• Speech enabled environments that can deliver personally crafted stories from a huge data set, via your mobile, on the fly. Imagine that for museums.
  • Identifying the places and moments inside an experience that require more human interaction.

Currently AI needs human input to be of value. Maybe it will reach a point where it doesn’t need human input.

But one interesting observation from game 4 of the 5 game match between AlphaGol and Lee Sedol.

The moment where the program made it’s fateful mistake in that match was the moment that Lee Sedol made an unexpected and unpredictable move.  We love to believe that humans are rational, predictable and definable. But if behavioral economics has taught us anything it’s that we are more emotional or ‘irrational’ than we like to believe. That’s where AI has problems. But that’s where experiences truly bring value to the marketing mix.

We are, after all, animals that thrive off emotional connection, so much so that it actually creates health in us.  So experiential designers should consider ways to work with AI as a way of generating more of that irrationality that seems to be a characteristic of humans to deliver emotions that drive brand energy.

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SXSW 17 Part 2 – Tech Trends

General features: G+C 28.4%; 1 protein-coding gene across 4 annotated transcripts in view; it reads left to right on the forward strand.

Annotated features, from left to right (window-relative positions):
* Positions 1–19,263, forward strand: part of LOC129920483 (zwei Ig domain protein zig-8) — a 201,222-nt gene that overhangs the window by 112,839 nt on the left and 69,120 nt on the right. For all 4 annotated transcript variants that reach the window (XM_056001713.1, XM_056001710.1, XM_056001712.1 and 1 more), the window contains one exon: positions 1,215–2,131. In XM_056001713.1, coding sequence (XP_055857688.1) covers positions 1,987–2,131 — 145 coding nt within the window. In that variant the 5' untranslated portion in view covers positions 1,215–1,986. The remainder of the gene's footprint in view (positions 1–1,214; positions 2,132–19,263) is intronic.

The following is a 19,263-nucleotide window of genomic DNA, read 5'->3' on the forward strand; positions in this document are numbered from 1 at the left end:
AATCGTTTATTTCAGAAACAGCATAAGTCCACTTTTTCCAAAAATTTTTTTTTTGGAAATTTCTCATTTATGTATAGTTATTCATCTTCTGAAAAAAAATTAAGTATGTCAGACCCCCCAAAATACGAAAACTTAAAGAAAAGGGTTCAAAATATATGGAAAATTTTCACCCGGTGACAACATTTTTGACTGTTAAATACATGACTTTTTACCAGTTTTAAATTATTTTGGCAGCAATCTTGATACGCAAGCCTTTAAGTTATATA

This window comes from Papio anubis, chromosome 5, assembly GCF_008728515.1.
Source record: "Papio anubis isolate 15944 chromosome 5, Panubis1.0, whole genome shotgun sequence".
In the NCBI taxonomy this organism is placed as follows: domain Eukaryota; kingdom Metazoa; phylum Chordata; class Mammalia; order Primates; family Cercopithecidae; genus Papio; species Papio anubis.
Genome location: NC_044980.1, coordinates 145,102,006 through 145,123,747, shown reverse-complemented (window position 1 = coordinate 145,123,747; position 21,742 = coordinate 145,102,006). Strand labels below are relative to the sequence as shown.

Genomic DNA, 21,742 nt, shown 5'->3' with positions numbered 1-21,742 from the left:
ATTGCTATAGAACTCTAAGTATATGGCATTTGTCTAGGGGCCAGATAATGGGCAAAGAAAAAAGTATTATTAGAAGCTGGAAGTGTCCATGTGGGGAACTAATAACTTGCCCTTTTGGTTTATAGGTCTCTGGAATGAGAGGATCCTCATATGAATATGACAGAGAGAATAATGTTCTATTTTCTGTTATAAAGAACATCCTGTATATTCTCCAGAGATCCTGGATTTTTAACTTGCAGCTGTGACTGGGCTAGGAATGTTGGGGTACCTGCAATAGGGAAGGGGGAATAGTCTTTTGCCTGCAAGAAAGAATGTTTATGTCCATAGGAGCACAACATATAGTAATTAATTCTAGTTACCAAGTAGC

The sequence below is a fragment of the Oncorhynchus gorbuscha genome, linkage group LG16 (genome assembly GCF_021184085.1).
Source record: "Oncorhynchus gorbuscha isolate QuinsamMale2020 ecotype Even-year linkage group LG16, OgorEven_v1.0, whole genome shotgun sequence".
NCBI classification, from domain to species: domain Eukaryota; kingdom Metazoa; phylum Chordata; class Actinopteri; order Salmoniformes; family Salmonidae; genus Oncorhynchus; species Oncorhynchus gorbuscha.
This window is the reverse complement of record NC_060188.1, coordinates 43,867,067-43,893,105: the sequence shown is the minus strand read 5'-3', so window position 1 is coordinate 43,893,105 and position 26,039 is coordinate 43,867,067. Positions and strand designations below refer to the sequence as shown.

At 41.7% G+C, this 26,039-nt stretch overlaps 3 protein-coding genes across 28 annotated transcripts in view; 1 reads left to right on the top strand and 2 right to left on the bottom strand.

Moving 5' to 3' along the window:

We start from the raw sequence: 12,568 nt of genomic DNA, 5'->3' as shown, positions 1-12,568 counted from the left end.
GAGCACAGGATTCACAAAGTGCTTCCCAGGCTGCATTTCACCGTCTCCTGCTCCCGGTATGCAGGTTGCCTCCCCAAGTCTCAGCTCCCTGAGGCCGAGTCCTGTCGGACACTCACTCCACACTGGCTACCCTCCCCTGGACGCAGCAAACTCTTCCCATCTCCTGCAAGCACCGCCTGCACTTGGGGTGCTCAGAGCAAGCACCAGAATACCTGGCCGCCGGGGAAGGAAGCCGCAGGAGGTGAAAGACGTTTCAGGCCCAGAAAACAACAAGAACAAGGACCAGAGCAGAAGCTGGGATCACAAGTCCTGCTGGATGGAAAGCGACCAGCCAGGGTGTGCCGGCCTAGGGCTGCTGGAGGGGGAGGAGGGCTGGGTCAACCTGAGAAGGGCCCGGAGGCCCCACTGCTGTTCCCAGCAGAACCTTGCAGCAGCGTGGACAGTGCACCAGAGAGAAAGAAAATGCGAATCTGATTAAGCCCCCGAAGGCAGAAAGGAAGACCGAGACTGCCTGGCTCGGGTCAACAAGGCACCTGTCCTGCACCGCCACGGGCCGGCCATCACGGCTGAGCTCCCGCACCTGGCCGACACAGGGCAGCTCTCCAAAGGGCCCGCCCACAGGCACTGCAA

This is the second of two posts about SXSW. The previous one looked at the experiential trends, you can read it here.  This post is focused on the key tech trends.  And there are 3 topics that kept coming up time and again:-

  • the implications of cars that can store and process information within the IoT,
  • the possibilities and the possible horrors of robot takeover
  • and VR’s move from fad to function.
Nio EP9 autonomous race car
Nio EP9 – autonomous race car, proved out on Californian test track. Beautiful!

Trend 1 – Smart cities, autonomous cars

Imagine driving to work and catching up on your latest book, or if you have kids catching up on sleep! And the ride is smooth, because there’s no stop/start, no congestion, instead you arrive on time, because the city you are driving through is smart and is managing the traffic.

Beyond that, you might have been slowed down at any point to avoid skidding on wet roads because other cars have been sending micro-weather reports to the Federal Government or to the Met Office.

Great, right? But cities and cars and governments are directly in relationship. And that relationship is raising questions.

For instance, if your car can send micro-reports about weather, it can send reports about how your car is driving. Or is that about how you are driving? And what does that mean for your privacy?

And how do you manage relationships between cars that are driving together on the same road? Do you trust them to give you the right information?